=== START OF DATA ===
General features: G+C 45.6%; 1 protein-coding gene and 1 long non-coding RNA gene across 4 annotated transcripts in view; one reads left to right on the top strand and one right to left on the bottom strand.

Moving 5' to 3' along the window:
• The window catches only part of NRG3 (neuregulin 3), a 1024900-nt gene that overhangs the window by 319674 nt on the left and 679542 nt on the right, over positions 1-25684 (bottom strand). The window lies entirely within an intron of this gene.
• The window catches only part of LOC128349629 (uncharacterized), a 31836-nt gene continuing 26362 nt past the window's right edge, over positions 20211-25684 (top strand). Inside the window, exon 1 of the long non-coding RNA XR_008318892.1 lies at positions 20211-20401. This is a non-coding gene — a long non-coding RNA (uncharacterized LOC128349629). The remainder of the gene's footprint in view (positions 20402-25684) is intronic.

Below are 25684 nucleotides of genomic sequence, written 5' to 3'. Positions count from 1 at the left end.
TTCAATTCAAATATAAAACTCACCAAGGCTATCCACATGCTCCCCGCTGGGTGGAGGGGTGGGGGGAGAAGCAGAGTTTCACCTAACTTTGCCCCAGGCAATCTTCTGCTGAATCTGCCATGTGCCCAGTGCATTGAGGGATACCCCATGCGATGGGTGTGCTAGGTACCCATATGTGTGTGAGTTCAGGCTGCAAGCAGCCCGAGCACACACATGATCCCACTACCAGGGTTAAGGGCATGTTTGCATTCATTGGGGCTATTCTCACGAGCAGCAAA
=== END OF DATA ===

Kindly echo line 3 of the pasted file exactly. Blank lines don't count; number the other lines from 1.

• The window catches only part of NRG3 (neuregulin 3), a 1024900-nt gene that overhangs the window by 319674 nt on the left and 679542 nt on the right, over positions 1-25684 (bottom strand). The window lies entirely within an intron of this gene.